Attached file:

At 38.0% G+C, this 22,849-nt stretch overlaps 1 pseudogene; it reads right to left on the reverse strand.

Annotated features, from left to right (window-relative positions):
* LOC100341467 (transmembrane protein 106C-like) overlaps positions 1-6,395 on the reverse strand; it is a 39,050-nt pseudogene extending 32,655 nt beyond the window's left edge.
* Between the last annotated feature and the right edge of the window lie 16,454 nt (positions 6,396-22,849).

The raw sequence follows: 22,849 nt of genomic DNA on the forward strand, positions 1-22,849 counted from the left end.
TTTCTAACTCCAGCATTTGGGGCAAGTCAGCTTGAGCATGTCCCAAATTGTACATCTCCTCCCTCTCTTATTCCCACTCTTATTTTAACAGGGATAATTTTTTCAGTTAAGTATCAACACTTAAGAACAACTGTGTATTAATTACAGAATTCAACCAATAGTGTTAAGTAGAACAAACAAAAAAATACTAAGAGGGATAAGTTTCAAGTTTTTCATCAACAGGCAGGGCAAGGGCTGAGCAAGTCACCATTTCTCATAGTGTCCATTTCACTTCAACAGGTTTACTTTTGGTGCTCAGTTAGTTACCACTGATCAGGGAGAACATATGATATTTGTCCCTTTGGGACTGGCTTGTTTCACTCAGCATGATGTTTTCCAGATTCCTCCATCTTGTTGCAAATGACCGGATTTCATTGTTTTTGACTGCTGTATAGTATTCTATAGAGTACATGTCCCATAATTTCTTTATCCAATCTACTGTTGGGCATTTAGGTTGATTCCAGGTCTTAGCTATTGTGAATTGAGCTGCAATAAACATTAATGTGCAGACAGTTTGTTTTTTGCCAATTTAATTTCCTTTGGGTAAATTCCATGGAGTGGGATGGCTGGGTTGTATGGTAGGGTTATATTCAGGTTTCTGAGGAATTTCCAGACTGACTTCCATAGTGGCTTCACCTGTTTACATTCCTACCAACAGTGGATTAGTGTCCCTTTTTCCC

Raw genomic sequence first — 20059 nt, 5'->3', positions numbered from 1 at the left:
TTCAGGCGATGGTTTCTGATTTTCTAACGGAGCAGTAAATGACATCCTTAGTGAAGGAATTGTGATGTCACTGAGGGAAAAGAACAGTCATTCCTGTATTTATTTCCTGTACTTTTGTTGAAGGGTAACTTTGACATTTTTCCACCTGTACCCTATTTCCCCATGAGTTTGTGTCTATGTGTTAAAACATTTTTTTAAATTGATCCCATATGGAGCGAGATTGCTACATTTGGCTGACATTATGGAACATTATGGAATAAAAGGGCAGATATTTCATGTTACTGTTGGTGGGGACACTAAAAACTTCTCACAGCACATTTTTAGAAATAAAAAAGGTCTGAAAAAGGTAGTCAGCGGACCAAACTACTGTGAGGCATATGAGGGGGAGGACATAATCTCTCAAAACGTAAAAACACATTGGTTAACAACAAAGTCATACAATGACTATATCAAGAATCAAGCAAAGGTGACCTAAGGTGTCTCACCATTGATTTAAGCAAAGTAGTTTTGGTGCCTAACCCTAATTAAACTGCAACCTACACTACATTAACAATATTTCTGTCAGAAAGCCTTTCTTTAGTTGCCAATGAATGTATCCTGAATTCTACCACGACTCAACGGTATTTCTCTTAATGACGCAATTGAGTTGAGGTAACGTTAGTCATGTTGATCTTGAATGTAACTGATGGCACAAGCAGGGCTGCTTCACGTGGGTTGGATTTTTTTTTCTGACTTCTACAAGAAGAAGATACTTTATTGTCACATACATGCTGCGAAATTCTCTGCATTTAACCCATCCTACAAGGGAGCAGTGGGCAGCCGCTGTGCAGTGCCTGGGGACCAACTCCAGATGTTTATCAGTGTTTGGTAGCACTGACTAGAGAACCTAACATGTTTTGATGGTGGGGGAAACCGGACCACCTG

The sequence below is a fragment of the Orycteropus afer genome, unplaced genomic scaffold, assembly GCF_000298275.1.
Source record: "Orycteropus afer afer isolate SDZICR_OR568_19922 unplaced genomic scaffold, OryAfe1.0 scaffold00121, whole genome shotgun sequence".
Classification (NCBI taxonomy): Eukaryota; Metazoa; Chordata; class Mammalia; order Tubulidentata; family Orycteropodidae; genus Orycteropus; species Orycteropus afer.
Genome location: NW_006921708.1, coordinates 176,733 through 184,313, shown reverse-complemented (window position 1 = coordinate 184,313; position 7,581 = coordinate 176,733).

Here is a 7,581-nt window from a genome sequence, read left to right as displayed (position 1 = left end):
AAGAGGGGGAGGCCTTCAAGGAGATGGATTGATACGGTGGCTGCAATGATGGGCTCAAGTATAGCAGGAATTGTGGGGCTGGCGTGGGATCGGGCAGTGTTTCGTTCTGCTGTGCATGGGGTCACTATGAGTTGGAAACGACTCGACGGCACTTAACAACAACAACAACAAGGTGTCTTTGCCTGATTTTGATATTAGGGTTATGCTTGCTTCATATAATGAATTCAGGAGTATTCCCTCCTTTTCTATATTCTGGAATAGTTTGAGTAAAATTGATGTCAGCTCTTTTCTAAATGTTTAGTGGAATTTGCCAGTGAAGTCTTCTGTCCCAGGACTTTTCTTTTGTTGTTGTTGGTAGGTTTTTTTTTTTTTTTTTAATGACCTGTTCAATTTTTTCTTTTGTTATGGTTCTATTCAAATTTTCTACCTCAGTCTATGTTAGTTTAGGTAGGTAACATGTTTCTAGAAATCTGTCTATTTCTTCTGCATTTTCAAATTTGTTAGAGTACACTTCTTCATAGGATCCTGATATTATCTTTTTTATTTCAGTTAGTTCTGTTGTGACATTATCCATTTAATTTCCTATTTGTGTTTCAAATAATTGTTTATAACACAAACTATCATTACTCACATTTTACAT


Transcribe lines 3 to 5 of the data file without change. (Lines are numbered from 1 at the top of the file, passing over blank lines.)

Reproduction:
* LOC100341467 (transmembrane protein 106C-like) overlaps positions 1-6,395 on the reverse strand; it is a 39,050-nt pseudogene extending 32,655 nt beyond the window's left edge.
* Between the last annotated feature and the right edge of the window lie 16,454 nt (positions 6,396-22,849).

The raw sequence follows: 22,849 nt of genomic DNA on the forward strand, positions 1-22,849 counted from the left end.